After indulging in a giant eye roll, I did as I was instructed and then moved on to step #3: "place the top half onto the bottom half, and secure the collar around both pieces." Okay, done. Moving on to step #4, I began cracking eggs and poured one into each of my six Eggies.
Okay, I've got to admit that I strayed away from the step by step instructions at this point. You see, I realized that they left something out. One of the biggest selling points for the product was the fact that you can season your eggs before you boil them. So, I took a moment to add my seasonings-- garlic powder, black pepper, and dried parsley-- before moving on to the next step.
After screwing the lids on tight, I "gently" placed each of my Eggies in a saucepan filled with warm water, ensured that they were floating, and brought the water to a boil (steps #5-7).
Step #8 was to follow the cooking times on a chart on the back of the page. However, in my experience, the chart was completely wrong. If I had removed the Eggies at the specified time then I would've been eating runny eggs (yuck!) rather than hard boiled ones.
The last step was followed by yet another warning: "CAUTION: EGGIES WILL PRODUCE STEAM WHEN BOILED- TAKE CAUTION WHEN OPENING." Clearly this product was packaged by the same folks who put "do not use while sleeping" and "do not use while in the shower" labels on hair blow driers.
Once I realized that the cooking chart was inaccurate, I used a non-scientific method to determine if my eggs were fully cooked. I simply picked then up by the lid (while wearing an oven mitt) and shook them. When the eggs stopped squishing around inside, I declared them done, used a slotted ladle to remove them from the water, and set them on the counter to cool.
When I grew tired of waiting, I grabbed an Eggie, unscrewed it, and slid the egg onto a plate. Honestly, the finished result wasn't what I was expecting:
The hard boiled egg was misshaped and nearly flat on one side. Plus, even though I shook the Eggies to mix the eggs and spices, all of the seasonings were clumped together on one side. It wasn't pretty.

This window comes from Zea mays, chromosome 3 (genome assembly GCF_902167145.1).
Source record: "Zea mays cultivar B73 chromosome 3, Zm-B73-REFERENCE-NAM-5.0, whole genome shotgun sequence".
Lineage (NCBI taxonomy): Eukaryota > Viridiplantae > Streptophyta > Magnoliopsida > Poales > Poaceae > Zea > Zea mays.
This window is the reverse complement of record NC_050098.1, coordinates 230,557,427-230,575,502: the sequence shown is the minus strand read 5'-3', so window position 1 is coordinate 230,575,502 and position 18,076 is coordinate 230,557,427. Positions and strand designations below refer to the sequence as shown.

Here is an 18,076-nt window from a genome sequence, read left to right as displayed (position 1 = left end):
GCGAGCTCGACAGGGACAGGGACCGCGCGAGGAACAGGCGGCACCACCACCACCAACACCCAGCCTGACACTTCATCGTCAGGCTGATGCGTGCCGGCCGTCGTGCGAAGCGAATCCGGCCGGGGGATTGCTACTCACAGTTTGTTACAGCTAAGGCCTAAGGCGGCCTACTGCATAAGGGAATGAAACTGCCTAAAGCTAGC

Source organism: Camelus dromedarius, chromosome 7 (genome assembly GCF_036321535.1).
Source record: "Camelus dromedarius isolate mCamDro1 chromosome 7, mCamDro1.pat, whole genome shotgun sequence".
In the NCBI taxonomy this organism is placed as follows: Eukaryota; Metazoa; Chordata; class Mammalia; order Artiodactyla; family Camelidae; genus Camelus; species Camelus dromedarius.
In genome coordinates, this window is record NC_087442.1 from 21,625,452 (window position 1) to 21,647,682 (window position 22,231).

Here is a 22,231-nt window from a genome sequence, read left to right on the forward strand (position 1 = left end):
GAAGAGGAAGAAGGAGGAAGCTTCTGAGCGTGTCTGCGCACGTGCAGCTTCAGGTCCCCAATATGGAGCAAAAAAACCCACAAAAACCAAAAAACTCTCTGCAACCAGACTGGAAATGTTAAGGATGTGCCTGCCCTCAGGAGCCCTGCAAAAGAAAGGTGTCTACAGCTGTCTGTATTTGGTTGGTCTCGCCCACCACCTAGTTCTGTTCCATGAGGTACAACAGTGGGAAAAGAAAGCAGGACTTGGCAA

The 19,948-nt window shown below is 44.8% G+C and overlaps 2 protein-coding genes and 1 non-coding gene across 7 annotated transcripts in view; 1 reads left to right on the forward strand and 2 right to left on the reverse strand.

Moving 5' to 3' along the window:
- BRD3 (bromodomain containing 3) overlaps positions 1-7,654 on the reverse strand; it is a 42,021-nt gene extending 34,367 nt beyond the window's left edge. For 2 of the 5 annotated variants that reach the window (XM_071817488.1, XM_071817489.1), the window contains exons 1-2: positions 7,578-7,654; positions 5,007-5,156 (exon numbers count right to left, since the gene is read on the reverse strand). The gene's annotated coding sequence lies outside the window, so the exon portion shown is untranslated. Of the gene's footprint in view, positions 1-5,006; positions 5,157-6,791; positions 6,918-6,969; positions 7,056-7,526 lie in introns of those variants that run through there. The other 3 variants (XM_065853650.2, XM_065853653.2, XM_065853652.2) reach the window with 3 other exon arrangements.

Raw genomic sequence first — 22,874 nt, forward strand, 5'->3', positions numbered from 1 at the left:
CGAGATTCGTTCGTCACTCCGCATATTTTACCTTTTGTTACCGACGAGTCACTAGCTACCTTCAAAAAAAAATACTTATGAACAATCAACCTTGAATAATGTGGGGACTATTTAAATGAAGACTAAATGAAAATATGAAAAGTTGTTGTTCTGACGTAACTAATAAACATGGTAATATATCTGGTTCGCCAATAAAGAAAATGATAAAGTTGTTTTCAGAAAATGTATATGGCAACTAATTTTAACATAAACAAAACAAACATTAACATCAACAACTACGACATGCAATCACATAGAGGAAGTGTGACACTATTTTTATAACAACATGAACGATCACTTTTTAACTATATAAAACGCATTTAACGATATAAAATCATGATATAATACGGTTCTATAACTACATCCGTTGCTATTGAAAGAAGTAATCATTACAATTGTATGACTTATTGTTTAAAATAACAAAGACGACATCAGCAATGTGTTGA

However, all of the cooking spray that I painstakingly applied to the inside of the Eggie prior to cooking gave the egg a slightly buttery taste.
At a Glance
No Peeling Egg Shells
You can season eggs before cooking them.
The top of the Eggies is too narrow. The seasonings spill out.
No matter how tightly you twist them shut, the egg whites leak out into the water.
It's necessary to pre-grease the Eggies or the eggs will stick like cement to the plastic.
The problem with pre-greasing is it makes the plastic slippery and hard to twist open once the eggs are cooked.
Eggies are hard for people with arthritis to open.
Fully cooked, the eggs look like only egg halves; oddly shaped
Okay, so if I had to rate the product, I'd give Eggies a slightly hesitant thumbs up. They are somewhat convenient and they allow you to avoid having to peel hard boiled eggs (which-- admit it-- is a giant pain in the butt!). I also like being able to add seasonings to the eggs before I cook them-- even if they don't always distribute evenly. I love hard boiled eggs, but the traditional ones to tend to taste a bit blah.
However, aside from the really silly instructions and excessive warnings, I do have a few complaints about the product. First, the top of the Eggies is too narrow. As a result, when you try to add your seasonings to the eggs, half of them will miss and make a mess on your countertop. Second, no matter how hard you twist the Eggies shut, some of the egg whites will still leak into the boiling water.
As the instructions reminded us several times, it's necessary to thoroughly grease the Eggies prior to use. If you don't, the eggs will stick to the plastic like cement. Trust me, I tested it with one. It was a disaster!
However, the problem with pre-greasing the Eggies is that they become slick (some of the oil always leaks out of the middle). This makes it hard to twist the eggs open once they're cooked. In addition, I have arthritis in my hands. There have been a few times when I had to get my room mate to open the Eggies because I couldn't do it myself.
So, there you have it! My very first product review. As an added bonus, you also got to see why I never made it as a scientific experimenter (surely such a job exists somewhere!). Until tomorrow, I remain your faithful hub writer...